The Institute for Fiscal Studies (IFS) has found that 30% of Covid-related spending on education in England is not new money – but is due to come from existing budgets.
In its new briefing note, funded by the Nuffield Foundation, the IFS concludes that about £1.3 billion of the £4.3 billion the government has committed to spend on education in England in response to the pandemic across 2020–21 and 2021–22 is currently due to be funded from underspending or from existing budgets.
The roughly £4.3 billion funding covers higher education, further education, schools and early years and represents an increase of just 2% on total education spending over the two years.
Higher education spending
£370 million is allocated for higher education providers and students. £300 million has been earmarked for expected restructuring relief, or emergency funding, for providers at risk of of collapse – however, the IFS points out, “no applications were made up to April 2021, suggesting actual spending might turn out to be quite low”. The remaining £70 million is for a student hardship fund.
In addition, the Department for Business, Energy and Industrial Strategy (BEIS) has made available £280 million in extra research funding (£80 million of which was to come from underspend due to Covid-19 restrictions).
It has also set aside £32 million in available loans and grants for universities to cover losses from lower international student enrolments this year. However, the IFS points out, as these come with restrictive conditions, and international student recruitment for the 2020–21 academic year seems to have been stronger than expected, “take-up is likely to be very low”.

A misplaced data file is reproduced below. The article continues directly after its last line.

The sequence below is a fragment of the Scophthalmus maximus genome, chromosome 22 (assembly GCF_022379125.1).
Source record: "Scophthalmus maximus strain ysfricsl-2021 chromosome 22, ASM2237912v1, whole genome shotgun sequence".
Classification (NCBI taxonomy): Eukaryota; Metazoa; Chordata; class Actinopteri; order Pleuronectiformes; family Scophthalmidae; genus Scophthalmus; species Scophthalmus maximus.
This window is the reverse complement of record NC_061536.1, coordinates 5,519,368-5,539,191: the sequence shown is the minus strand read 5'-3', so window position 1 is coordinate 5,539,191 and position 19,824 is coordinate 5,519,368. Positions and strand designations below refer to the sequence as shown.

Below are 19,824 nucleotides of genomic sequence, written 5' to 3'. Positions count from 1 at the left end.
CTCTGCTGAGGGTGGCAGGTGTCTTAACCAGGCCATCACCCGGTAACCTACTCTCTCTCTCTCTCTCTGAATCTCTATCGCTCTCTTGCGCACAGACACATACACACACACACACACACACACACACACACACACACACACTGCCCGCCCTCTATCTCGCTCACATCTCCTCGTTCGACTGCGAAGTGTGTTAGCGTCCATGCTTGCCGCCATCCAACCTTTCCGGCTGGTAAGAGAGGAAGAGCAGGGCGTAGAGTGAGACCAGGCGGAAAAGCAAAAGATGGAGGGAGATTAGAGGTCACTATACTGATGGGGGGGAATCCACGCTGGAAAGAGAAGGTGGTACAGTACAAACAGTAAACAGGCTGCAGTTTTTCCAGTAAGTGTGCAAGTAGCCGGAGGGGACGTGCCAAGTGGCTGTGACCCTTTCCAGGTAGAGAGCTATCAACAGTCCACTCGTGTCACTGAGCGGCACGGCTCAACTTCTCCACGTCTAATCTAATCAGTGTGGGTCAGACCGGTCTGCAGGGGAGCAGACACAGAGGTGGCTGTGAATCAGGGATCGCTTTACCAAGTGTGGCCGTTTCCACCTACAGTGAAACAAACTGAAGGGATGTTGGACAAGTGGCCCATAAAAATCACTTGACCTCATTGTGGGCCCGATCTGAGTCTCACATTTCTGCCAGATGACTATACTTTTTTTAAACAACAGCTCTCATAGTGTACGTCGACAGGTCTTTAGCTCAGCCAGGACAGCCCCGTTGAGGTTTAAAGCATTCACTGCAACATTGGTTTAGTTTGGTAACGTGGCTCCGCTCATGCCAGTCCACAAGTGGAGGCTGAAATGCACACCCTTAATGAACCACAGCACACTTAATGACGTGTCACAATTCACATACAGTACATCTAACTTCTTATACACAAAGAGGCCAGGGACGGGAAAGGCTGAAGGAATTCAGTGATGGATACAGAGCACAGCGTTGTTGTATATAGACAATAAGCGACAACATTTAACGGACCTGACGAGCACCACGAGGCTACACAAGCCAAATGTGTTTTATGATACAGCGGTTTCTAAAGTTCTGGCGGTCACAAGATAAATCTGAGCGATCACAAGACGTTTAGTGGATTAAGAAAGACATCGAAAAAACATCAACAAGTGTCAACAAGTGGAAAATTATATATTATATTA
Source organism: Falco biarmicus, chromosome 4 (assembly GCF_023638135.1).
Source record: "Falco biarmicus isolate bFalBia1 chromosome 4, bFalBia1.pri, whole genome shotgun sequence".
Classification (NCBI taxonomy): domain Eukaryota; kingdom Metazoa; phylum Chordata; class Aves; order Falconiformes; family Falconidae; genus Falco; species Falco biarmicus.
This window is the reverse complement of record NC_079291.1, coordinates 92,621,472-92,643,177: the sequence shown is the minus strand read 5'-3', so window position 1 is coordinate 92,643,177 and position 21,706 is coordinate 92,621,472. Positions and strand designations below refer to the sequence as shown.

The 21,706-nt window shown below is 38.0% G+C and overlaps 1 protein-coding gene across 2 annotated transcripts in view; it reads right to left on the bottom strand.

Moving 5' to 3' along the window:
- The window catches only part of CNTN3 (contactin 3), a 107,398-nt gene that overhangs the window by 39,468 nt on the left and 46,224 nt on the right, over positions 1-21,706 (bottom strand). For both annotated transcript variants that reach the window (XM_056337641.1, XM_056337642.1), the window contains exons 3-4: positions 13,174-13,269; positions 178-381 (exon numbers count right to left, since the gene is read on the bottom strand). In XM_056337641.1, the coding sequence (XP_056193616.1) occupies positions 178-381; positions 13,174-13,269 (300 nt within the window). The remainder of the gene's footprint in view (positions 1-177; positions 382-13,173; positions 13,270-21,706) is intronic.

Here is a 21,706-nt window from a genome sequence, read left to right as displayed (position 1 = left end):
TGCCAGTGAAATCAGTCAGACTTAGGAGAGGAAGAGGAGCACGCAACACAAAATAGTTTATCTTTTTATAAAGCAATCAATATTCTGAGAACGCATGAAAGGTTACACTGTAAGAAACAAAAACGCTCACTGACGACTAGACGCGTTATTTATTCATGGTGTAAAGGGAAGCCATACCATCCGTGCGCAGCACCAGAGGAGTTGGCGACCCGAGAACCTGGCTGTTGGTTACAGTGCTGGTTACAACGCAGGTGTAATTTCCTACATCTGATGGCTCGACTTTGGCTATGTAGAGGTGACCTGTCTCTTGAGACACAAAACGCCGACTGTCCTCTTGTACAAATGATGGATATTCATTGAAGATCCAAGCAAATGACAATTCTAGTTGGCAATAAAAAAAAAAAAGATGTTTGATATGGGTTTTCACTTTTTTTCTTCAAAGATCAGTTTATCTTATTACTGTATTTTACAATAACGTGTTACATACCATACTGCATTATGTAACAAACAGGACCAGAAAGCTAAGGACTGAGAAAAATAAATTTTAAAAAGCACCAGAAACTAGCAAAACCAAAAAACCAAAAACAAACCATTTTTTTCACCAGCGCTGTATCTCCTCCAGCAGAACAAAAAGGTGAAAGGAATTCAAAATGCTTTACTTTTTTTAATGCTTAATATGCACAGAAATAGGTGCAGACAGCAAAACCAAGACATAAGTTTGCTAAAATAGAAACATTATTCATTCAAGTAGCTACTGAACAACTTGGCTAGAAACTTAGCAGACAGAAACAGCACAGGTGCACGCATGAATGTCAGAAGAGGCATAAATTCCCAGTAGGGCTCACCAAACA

Universities have also been eligible for the government’s general Covid-19 support schemes for businesses, including business loan schemes.
Today’s briefing note – ‘Covid-related spending on education in England’, by Christine Farquharson, Luke Sibieta and Ben Waltmann – suggests the apprenticeship budget “is one area where an underspend is highly likely due to falling numbers, though this could only fund the additional incentives to hire new apprentices.”
Tackling both the short- and longer-term effects of the pandemic on all stages of education will require considerable additional funding – Josh Hillman, Nuffield Foundation
“With pupils having missed over half a year of normal schooling and already two to three months behind in their educational progress by last autumn, this is likely to be insufficient to meet the scale of the challenge,” said Dr Luke Sibieta, research fellow and an author of the briefing note.
“Meeting the Prime Minister’s pledge to ensure ‘no child will be left behind’ as a result of the pandemic is likely to require spending in the tens of billions.
“The government is widely expected to publish a long-run plan for education recovery in the coming weeks. This seems likely to place extra responsibilities and expectations on schools and other providers. It will therefore be crucial to understand how much extra funding is attached, as well as the underlying state of school and college finances. As we move back to normal, it will be harder to fund new funding commitments from existing budgets.”
Josh Hillman, director of education at the Nuffield Foundation, said:
“The government has directed considerable amounts of contingency funding towards tackling the short-term effects of COVID on education, particularly for children and young people from disadvantaged backgrounds. However, as this research shows, tackling both the short- and longer-term effects of the pandemic on all stages of education will require considerable additional funding.
“To address learning loss and prevent the disadvantage gap widening further, the government’s forthcoming long-term plan for education recovery, led by Sir Kevan Collins, must be ambitious, with generous funding commitments for both immediate and post-pandemic education spending.”
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